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MY VIEW OF THE SAMYANG 8MM f/3.5 FISHEYE LENS



It is a very rare occasion when the least expensive just may be the best. I did a lot of research prior to deciding to purchase the Rokinon (Samyang) 8mm f/3.5 fisheye lens. There was hardly a negative comment to be found anywhere on the internet; most of the reviews were very positive indeed.

The weather finally decided to cooperate, so I went out exploring, with one of my Sony DSLR’s and fisheye lens in tow. Needless to say, I am extremely pleased with the results. This manual lens is VERY sharp at f/8, and by keeping the focus distance set to about two feet, everything from a foot to infinity is razor sharp. It renders the colours beautifully, reminding me of the vintage Minolta Maxxum lenses. The images turn out very nicely, even when pointing the camera directly toward the sun. I have never come across a lens that can handle flare as well as this one does.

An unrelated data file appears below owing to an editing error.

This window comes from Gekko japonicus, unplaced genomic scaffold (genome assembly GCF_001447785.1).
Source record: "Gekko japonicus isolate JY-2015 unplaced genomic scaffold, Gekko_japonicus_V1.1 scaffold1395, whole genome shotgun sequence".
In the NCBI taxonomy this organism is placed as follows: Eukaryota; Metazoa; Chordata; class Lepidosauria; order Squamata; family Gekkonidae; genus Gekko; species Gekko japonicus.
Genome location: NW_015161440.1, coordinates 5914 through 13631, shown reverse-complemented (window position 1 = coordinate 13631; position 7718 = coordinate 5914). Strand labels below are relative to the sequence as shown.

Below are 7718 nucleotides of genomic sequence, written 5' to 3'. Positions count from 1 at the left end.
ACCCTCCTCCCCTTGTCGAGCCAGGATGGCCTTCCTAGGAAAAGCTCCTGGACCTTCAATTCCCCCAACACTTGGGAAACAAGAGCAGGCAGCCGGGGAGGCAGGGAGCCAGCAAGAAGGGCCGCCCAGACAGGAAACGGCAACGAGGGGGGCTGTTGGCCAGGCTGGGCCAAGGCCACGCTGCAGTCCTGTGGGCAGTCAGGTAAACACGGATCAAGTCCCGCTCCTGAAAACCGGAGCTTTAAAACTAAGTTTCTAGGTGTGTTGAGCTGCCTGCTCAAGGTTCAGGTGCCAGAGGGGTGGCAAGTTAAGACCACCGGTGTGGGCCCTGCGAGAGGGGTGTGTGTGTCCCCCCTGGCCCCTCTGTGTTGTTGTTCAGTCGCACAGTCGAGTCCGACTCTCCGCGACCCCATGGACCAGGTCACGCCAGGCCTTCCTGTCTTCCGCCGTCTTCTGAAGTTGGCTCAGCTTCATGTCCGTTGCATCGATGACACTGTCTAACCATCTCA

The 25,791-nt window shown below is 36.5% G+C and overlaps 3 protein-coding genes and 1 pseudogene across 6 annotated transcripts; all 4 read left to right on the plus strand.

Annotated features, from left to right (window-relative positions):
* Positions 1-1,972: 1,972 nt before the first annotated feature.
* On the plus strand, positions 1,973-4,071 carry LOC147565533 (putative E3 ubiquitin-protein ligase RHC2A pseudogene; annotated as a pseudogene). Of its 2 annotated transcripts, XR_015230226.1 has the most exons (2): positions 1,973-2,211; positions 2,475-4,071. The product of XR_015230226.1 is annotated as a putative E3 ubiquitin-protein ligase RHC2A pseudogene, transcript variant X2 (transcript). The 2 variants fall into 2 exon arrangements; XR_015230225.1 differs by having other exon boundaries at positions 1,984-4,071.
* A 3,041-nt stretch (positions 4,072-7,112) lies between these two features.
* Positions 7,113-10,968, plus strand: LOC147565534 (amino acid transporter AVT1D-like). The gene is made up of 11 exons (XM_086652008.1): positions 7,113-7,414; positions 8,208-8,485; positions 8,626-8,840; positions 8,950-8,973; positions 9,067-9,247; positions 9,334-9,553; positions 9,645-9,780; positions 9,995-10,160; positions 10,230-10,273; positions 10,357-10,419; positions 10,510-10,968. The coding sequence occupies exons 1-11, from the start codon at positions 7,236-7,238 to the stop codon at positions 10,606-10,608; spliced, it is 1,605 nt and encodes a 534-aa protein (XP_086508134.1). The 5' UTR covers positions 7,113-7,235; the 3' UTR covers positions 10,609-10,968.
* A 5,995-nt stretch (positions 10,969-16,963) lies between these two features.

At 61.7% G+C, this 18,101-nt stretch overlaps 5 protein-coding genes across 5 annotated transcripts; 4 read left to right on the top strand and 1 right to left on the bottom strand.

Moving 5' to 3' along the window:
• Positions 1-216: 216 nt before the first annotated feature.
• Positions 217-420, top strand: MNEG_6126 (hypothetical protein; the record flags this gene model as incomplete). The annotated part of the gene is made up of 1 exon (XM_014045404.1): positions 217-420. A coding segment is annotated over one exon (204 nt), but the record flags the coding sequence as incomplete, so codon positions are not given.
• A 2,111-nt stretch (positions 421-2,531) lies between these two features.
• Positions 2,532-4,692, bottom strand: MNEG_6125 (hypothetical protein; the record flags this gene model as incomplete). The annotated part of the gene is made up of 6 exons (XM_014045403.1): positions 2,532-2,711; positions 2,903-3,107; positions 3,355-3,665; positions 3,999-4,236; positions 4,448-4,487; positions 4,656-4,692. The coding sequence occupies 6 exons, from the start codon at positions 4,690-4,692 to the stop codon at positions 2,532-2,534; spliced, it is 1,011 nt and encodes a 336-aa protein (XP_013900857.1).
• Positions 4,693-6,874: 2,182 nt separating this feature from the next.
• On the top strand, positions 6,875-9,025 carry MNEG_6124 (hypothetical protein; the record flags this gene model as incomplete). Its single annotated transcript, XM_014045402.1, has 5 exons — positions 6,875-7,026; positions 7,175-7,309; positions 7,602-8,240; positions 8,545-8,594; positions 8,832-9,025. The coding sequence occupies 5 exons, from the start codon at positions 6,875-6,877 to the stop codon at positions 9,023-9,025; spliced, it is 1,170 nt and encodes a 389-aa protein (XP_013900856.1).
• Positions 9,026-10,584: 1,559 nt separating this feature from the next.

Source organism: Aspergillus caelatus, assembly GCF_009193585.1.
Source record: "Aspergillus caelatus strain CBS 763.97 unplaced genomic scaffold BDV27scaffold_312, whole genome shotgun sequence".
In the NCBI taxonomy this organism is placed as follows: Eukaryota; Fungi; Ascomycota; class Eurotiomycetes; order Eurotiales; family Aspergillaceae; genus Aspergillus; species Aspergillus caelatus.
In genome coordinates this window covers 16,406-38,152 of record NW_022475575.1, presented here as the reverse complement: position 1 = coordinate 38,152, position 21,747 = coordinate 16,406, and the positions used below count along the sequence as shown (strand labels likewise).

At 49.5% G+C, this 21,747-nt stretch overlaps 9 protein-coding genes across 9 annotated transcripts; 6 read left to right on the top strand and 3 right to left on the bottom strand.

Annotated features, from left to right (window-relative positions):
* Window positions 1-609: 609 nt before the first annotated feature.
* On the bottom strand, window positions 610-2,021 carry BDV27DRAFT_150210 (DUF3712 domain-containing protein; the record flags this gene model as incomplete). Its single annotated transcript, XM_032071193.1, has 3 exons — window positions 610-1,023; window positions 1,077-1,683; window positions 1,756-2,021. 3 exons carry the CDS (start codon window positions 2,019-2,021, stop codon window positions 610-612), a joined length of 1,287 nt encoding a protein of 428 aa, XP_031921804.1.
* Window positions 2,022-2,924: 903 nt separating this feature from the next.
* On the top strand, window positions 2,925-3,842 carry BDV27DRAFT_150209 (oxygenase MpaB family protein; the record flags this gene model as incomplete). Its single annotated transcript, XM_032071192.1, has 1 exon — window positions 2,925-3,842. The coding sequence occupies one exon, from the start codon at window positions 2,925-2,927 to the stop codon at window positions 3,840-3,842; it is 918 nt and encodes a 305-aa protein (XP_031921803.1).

Angular coverage of this Samyang 8 mm lens on Sony’s cropped sensor is 180 degrees diagonally, 135 degrees horizontally, and 95 degrees vertically. On a 4/3 format camera, the Samyang 8 mm lens will cover 130 degrees across the diagonal, 108 degrees horizontally, and 81 degrees vertically.

I love that I have the option to distort things as much or as little as I choose, depending on how I compose the shot. It is a terrific lens for my Fogo Island landscapes, and even a very pricey ultra-wide angle lens would have a tough time covering this much real estate! If you have no vertical lines near the left or right side of an image, they will not look like they came from this fisheye lens at all. That is what makes it so nice for my type of landscape photography. If the horizon is placed in the middle of the frame (gasp!) it will be straight all the way across. It is only when the subject is placed farther away from dead centre that the fisheye effect comes into play.